Japanese Prime Minister Shinzo Abe said Tuesday it is too early to discuss the possibility of his visiting North Korea, following Pyongyang's recent promise to reinvestigate the fate of Japanese nationals it abducted in the 1970s and 1980s.
"It's too early to make a decision on that," Abe told reporters at Tokyo's Haneda airport when asked if he may visit North Korea in the final stages of talks on the abduction issue.
"I would like to urge North Korea to produce results (in the reinvestigation)," Abe said. "Time is running out. The families of abduction victims are getting older. We will do our utmost to have North Korea keep its promise."
He made the remarks before leaving for Belgium, the venue of two-day Group of Seven summit talks starting Wednesday.
Earlier in the day, Foreign Minister Fumio Kishida said a visit by Abe to North Korea may be one option to settle the long-standing abduction issue.
Kishida, speaking at a session of the House of Councillors Foreign Affairs and Defense Committee, said the government would study the possibility of a trip by Abe to North Korea, though "nothing has been decided at present."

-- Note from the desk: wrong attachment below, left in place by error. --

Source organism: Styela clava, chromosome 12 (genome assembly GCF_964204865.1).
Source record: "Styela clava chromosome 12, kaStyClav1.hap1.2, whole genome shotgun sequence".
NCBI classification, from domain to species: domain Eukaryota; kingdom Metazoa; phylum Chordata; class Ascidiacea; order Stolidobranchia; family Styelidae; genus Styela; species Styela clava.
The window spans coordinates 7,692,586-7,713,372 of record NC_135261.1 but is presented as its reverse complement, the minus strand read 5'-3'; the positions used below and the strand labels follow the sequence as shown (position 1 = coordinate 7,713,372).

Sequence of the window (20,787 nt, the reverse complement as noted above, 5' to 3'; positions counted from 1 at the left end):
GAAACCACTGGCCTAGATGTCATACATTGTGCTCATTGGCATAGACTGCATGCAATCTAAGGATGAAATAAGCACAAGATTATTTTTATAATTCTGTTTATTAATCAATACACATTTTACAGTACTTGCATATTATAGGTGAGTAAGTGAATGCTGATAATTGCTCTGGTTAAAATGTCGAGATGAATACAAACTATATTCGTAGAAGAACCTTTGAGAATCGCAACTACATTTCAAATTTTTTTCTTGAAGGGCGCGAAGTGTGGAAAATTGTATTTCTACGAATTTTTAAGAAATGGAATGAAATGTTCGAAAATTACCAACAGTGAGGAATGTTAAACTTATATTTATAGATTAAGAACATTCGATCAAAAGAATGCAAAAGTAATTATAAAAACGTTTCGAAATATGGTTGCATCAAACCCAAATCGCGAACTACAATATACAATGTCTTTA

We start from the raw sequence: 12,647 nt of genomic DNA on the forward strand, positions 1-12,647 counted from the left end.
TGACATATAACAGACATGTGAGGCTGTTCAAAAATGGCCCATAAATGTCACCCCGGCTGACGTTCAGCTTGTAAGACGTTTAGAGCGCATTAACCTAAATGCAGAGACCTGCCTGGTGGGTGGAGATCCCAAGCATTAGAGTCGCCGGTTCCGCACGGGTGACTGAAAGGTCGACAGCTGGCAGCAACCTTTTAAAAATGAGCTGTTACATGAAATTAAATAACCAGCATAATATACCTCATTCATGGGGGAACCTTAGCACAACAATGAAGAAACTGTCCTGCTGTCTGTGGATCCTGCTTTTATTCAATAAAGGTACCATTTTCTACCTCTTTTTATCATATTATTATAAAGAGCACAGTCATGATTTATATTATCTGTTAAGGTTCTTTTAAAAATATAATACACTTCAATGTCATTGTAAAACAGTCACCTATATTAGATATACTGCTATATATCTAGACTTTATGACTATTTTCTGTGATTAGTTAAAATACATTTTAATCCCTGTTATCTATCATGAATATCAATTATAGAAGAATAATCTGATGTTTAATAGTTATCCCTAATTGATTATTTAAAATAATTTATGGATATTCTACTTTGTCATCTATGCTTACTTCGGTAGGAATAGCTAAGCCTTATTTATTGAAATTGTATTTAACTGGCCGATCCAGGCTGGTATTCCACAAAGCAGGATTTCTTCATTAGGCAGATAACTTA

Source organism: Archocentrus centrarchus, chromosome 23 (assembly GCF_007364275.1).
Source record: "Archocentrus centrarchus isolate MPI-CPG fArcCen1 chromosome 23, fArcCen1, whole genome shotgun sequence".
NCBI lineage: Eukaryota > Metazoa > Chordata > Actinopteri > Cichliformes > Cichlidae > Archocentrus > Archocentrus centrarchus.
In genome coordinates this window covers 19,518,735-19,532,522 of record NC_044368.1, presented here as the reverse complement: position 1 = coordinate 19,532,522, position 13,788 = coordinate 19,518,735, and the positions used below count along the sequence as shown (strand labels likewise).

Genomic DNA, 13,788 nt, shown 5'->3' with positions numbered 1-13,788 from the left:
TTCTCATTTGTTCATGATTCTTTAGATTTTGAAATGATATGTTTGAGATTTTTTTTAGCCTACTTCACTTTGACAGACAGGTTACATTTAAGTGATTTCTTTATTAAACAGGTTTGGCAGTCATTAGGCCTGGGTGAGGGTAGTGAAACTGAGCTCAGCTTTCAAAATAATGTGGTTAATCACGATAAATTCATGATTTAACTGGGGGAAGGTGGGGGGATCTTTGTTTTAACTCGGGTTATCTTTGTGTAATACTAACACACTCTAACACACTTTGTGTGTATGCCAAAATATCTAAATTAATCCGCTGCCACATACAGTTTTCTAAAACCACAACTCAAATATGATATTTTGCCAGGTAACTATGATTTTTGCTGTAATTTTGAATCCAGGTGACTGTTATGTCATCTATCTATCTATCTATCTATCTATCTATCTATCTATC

During intergovernmental talks between the two countries in Stockholm last week, North Korea agreed to reinvestigate the fate of Japanese citizens it abducted in the 1970s and 1980s.
The Japanese government says North Korea abducted 17 Japanese nationals. Among the victims was Megumi Yokota, who was kidnapped to North Korea at age 13 in 1977.
When Prime Minister Junichiro Koizumi visited Pyongyang in September 2002, North Korea admitted to having abducted 13 Japanese nationals. Five of the 13 were later repatriated to Japan.
North Korea has said the remaining eight, including Megumi Yokota, have already died and that four others had not even entered the country.